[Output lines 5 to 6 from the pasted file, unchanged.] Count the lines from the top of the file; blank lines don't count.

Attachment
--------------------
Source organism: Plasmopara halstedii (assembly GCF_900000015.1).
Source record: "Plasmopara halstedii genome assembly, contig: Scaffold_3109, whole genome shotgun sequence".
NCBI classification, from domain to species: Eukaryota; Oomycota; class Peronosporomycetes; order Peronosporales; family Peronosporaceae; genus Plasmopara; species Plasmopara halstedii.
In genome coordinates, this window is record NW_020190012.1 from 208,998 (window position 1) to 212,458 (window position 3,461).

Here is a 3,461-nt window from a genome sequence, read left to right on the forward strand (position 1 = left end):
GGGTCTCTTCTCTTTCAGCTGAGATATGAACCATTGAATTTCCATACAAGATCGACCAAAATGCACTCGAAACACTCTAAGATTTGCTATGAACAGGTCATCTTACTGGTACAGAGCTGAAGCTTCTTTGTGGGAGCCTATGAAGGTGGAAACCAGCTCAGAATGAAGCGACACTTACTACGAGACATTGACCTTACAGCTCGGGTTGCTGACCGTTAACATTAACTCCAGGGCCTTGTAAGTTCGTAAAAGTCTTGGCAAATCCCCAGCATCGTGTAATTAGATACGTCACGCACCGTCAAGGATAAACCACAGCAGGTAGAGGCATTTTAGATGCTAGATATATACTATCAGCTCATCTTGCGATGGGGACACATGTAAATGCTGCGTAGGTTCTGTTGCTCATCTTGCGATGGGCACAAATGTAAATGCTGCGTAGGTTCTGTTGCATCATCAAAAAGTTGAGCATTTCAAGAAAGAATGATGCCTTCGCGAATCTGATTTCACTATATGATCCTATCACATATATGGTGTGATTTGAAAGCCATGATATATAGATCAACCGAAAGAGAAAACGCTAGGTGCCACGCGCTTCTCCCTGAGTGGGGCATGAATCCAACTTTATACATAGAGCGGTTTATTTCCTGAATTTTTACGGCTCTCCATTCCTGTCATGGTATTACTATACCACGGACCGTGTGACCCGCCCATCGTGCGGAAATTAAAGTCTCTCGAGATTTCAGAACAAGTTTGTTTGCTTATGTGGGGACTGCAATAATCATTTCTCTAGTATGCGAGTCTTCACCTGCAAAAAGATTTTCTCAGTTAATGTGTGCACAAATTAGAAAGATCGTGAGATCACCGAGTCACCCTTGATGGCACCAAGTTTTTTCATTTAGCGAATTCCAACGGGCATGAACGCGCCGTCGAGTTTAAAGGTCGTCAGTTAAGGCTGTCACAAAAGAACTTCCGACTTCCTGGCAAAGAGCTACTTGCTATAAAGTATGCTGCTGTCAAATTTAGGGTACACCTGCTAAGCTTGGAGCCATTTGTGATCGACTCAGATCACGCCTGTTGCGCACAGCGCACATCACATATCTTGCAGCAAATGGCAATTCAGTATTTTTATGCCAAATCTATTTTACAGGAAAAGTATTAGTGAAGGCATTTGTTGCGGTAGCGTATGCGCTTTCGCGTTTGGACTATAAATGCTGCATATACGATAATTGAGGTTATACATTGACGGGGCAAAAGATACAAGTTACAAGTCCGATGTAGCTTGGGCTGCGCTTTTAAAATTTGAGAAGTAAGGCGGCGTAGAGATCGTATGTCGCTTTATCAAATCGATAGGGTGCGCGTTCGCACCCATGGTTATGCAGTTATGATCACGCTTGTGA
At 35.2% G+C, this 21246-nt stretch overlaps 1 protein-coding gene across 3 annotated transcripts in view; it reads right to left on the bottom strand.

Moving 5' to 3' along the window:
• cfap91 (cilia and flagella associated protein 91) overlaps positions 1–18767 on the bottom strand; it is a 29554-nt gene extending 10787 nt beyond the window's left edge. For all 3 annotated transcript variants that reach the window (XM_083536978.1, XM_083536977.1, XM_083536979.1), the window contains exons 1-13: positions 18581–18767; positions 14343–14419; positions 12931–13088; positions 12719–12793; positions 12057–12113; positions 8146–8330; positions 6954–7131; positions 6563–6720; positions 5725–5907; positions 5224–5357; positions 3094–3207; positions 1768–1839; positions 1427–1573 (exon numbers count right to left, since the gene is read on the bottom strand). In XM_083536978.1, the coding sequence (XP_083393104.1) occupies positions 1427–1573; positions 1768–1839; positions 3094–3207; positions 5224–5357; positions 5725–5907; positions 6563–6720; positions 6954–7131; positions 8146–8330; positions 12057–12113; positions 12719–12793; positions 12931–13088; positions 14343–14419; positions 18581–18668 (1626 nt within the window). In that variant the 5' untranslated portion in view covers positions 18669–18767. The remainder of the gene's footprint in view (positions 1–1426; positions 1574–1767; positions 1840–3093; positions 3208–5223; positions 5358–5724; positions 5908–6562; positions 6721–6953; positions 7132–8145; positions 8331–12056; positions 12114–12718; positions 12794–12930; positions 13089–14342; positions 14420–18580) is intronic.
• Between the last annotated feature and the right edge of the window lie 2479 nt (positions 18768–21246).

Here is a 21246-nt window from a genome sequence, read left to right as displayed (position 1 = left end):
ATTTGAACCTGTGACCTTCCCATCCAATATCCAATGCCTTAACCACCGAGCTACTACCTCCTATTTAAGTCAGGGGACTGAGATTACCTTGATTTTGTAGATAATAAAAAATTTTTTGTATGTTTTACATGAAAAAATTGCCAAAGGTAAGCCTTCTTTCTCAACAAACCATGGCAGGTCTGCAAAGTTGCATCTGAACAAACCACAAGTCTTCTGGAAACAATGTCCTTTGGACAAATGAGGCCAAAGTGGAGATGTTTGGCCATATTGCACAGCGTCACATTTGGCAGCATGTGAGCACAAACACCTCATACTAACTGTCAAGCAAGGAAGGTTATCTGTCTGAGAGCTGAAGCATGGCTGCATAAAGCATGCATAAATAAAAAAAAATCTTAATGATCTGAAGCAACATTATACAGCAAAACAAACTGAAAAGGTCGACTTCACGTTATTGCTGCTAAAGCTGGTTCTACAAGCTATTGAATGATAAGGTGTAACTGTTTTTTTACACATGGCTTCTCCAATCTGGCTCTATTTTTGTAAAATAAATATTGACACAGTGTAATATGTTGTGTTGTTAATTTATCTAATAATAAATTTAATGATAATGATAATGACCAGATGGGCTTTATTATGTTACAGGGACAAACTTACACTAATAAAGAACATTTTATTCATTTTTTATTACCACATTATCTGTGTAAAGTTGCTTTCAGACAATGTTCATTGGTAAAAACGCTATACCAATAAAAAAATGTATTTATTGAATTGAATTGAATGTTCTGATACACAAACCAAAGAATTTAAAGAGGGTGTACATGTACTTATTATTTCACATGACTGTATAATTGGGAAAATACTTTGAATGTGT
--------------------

Here is a 3,461-nt window from a genome sequence, read left to right on the forward strand (position 1 = left end):
GGGTCTCTTCTCTTTCAGCTGAGATATGAACCATTGAATTTCCATACAAGATCGACCAAAATGCACTCGAAACACTCTAAGATTTGCTATGAACAGGTCATCTTACTGGTACAGAGCTGAAGCTTCTTTGTGGGAGCCTATGAAGGTGGAAACCAGCTCAGAATGAAGCGACACTTACTACGAGACATTGACCTTACAGCTCGGGTTGCTGACCGTTAACATTAACTCCAGGGCCTTGTAAGTTCGTAAAAGTCTTGGCAAATCCCCAGCATCGTGTAATTAGATACGTCACGCACCGTCAAGGATAAACCACAGCAGGTAGAGGCATTTTAGATGCTAGATATATACTATCAGCTCATCTTGCGATGGGGACACATGTAAATGCTGCGTAGGTTCTGTTGCTCATCTTGCGATGGGCACAAATGTAAATGCTGCGTAGGTTCTGTTGCATCATCAAAAAGTTGAGCATTTCAAGAAAGAATGATGCCTTCGCGAATCTGATTTCACTATATGATCCTATCACATATATGGTGTGATTTGAAAGCCATGATATATAGATCAACCGAAAGAGAAAACGCTAGGTGCCACGCGCTTCTCCCTGAGTGGGGCATGAATCCAACTTTATACATAGAGCGGTTTATTTCCTGAATTTTTACGGCTCTCCATTCCTGTCATGGTATTACTATACCACGGACCGTGTGACCCGCCCATCGTGCGGAAATTAAAGTCTCTCGAGATTTCAGAACAAGTTTGTTTGCTTATGTGGGGACTGCAATAATCATTTCTCTAGTATGCGAGTCTTCACCTGCAAAAAGATTTTCTCAGTTAATGTGTGCACAAATTAGAAAGATCGTGAGATCACCGAGTCACCCTTGATGGCACCAAGTTTTTTCATTTAGCGAATTCCAACGGGCATGAACGCGCCGTCGAGTTTAAAGGTCGTCAGTTAAGGCTGTCACAAAAGAACTTCCGACTTCCTGGCAAAGAGCTACTTGCTATAAAGTATGCTGCTGTCAAATTTAGGGTACACCTGCTAAGCTTGGAGCCATTTGTGATCGACTCAGATCACGCCTGTTGCGCACAGCGCACATCACATATCTTGCAGCAAATGGCAATTCAGTATTTTTATGCCAAATCTATTTTACAGGAAAAGTATTAGTGAAGGCATTTGTTGCGGTAGCGTATGCGCTTTCGCGTTTGGACTATAAATGCTGCATATACGATAATTGAGGTTATACATTGACGGGGCAAAAGATACAAGTTACAAGTCCGATGTAGCTTGGGCTGCGCTTTTAAAATTTGAGAAGTAAGGCGGCGTAGAGATCGTATGTCGCTTTATCAAATCGATAGGGTGCGCGTTCGCACCCATGGTTATGCAGTTATGATCACGCTTGTGA